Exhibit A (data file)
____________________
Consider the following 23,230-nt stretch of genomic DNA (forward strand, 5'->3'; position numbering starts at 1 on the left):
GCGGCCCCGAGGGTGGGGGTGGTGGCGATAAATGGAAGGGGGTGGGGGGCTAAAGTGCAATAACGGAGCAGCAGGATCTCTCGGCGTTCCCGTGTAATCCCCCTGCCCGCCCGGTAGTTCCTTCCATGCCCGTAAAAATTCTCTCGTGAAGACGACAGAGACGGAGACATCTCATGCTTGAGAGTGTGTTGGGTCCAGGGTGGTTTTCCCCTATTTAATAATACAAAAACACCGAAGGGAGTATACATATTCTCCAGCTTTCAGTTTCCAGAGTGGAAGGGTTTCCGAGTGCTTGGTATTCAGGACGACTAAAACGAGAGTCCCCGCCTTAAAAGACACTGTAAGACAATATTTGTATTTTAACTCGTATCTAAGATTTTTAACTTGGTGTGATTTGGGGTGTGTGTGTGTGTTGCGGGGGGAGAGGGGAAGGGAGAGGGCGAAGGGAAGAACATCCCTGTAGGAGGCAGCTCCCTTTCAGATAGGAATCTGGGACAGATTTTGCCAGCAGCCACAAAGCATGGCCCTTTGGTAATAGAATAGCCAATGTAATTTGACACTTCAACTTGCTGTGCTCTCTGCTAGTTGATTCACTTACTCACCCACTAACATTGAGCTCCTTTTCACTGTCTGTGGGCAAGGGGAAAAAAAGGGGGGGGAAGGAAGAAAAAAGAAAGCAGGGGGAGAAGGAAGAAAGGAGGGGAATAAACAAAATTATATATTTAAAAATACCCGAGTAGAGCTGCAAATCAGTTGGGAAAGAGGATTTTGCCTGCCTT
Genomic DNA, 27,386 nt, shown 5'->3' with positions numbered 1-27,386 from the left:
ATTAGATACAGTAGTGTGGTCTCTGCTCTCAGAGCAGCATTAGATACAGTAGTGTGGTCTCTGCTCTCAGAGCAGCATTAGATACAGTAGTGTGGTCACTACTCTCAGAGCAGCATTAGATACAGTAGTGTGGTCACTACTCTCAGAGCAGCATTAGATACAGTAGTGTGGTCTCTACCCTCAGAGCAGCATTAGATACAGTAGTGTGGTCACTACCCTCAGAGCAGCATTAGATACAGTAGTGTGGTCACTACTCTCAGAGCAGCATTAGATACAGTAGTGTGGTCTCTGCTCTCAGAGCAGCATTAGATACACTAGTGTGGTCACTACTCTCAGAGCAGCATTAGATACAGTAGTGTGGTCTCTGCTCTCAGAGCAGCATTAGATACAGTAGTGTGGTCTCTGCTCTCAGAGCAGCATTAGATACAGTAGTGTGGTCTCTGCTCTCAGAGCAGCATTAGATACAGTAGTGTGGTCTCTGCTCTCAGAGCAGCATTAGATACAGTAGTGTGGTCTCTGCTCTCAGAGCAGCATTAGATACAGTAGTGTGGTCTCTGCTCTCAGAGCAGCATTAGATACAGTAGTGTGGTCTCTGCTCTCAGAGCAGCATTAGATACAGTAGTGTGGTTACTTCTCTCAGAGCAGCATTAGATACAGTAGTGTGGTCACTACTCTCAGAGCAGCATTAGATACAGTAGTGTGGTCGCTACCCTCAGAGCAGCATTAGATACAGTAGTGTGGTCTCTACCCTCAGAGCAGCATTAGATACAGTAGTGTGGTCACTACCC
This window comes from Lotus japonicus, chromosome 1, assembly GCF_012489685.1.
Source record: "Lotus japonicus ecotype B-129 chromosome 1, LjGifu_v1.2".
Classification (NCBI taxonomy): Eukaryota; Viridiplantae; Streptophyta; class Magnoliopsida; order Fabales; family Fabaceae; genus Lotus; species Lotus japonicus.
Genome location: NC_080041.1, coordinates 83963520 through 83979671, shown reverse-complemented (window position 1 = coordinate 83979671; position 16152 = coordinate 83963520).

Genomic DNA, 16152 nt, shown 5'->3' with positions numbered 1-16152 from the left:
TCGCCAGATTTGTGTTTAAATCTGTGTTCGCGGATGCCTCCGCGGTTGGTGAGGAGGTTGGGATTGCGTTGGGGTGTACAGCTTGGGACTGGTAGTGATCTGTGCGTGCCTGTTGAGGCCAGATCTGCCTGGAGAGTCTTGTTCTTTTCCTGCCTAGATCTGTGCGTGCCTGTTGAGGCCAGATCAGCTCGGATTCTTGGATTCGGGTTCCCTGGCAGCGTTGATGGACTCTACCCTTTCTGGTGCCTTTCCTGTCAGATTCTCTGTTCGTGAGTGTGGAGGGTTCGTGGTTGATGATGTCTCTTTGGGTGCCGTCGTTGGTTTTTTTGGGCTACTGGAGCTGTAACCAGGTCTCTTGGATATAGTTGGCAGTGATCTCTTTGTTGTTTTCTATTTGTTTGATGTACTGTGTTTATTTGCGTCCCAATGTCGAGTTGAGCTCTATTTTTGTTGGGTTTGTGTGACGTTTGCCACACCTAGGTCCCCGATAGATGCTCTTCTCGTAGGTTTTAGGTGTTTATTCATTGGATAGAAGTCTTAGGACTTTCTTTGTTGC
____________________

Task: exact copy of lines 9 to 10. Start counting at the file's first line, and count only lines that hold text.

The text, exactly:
Genomic DNA, 16152 nt, shown 5'->3' with positions numbered 1-16152 from the left:
TCGCCAGATTTGTGTTTAAATCTGTGTTCGCGGATGCCTCCGCGGTTGGTGAGGAGGTTGGGATTGCGTTGGGGTGTACAGCTTGGGACTGGTAGTGATCTGTGCGTGCCTGTTGAGGCCAGATCTGCCTGGAGAGTCTTGTTCTTTTCCTGCCTAGATCTGTGCGTGCCTGTTGAGGCCAGATCAGCTCGGATTCTTGGATTCGGGTTCCCTGGCAGCGTTGATGGACTCTACCCTTTCTGGTGCCTTTCCTGTCAGATTCTCTGTTCGTGAGTGTGGAGGGTTCGTGGTTGATGATGTCTCTTTGGGTGCCGTCGTTGGTTTTTTTGGGCTACTGGAGCTGTAACCAGGTCTCTTGGATATAGTTGGCAGTGATCTCTTTGTTGTTTTCTATTTGTTTGATGTACTGTGTTTATTTGCGTCCCAATGTCGAGTTGAGCTCTATTTTTGTTGGGTTTGTGTGACGTTTGCCACACCTAGGTCCCCGATAGATGCTCTTCTCGTAGGTTTTAGGTGTTTATTCATTGGATAGAAGTCTTAGGACTTTCTTTGTTGC